Just Let It Go

I was reading a blog post (Narcissism of Small Code Differences) today, and something rang true.

Basically the post (or what I got from it), is that the differences in ways people program are just that, differences. Just because a bit of code maybe isn’t written the way I would write it, doesn’t mean it’s wrong. As depicted in the post, there may be reasons why code is done in a certain way!

I mention this now, as I’ve just come across some code from a co-worker that in the past, I probably would have re-written, it’s a simple thing, and really more style based than efficiency etc.

The co-workers code reads like:


if(!xxx)
{
/*Do some stuff*/
return false;
}
else
return true;

Here I would itch to get rid of the ‘else’, either:


if(!xxx)
{
/*Do some stuff*/
return false;
}
return true;

as the ‘else’ is irrelevant in this case. Or even:


if(xxx)
return true;


/*Do some stuff*/
return false;

Neither would change the way the method works, but both are purely style changes that look more pleasing to me. But, hey! What if the original coder prefers it his way – it’s wrong for me to force my style on someone else.

So today I’ve decided to let go any style changes unless they significantly make the code easier to read / debug etc… Yay for narcissistic me!

4 Replies to “Just Let It Go”

  1. I was reading Raganwald the other day as well, great stuff. Your post is another good example.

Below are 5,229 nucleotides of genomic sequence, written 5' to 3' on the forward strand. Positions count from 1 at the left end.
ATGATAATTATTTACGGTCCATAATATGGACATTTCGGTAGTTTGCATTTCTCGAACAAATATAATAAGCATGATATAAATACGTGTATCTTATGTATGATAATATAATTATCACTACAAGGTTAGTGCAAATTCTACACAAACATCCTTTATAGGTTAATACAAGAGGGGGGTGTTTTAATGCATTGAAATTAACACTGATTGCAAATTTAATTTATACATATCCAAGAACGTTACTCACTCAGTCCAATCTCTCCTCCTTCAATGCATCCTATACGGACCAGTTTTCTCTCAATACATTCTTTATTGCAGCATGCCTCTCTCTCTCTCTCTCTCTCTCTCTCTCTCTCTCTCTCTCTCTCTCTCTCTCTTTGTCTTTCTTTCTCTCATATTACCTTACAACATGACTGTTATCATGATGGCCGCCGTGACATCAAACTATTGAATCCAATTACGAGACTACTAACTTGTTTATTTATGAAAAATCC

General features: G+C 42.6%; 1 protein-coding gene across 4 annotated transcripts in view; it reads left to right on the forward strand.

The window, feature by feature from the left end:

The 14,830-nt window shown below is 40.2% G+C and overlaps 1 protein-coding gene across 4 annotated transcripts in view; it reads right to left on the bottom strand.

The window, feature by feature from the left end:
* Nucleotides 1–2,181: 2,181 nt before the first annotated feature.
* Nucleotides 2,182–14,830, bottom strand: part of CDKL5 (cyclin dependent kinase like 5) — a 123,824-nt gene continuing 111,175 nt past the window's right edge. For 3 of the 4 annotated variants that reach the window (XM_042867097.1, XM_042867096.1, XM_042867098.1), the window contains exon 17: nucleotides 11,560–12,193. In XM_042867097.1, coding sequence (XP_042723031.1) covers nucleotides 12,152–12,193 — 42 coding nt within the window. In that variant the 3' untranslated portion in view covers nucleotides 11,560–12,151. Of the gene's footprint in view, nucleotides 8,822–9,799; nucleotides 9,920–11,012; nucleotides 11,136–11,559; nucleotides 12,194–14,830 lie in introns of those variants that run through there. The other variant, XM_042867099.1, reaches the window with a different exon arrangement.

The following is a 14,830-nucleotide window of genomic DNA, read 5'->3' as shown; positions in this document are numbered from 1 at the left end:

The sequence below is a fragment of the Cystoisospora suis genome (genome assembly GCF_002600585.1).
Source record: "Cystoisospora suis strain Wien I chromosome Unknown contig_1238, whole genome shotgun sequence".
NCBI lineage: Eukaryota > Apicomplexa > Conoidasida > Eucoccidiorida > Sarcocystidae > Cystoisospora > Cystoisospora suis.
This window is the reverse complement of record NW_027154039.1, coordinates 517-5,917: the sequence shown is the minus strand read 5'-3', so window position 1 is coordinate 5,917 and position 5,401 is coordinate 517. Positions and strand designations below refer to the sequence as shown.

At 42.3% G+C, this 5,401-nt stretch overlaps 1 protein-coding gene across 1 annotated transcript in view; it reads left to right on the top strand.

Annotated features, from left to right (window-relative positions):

At an earlier point in my career, I often changed code in similar ways. Worse, I reformatted nearly everything I touched. Ultimately, this is a lot of “fire and motion” without real benefit. It is very rare that someone formats their code in ways which are truly difficult for me to read.

    In working with others and using source control, I’ve come to appreciate commit logs which are “clean” and communicate only the “significant” changes. If I have a really good reason for wanting to reformat or rearrange a bit of code, I reserve such changes for separate commits.

    That said, there is a line of reasoning you can take behind performing some of the latter changes you’ve described above, beyond style. I believe it’s explained in “Code Complete” (highly recommended reading!)

    The short of it is, you put your gating factors (trivial rejections, etc.) at the top of a function, to quickly return or escape from unnecessary processing. Then you allow the common case to occupy the “root level” of your function. The idea being that the normal flow of control should not be nestled away in conditionals (especially deeply nested ones!) Any given function has a specific purpose (if you adhere to SRP) and that purpose should read as simply as possible in the “most expected” location.

  2. Yeah, see, now, I personally really like keeping the else clause in, even if it isn’t strictly necessary, because I like how it reads — the indentation, for example, makes it clear that the part meant to execute when the expression is true and the part meant to execute when it’s false are related in that they represent two outcomes of the same test.

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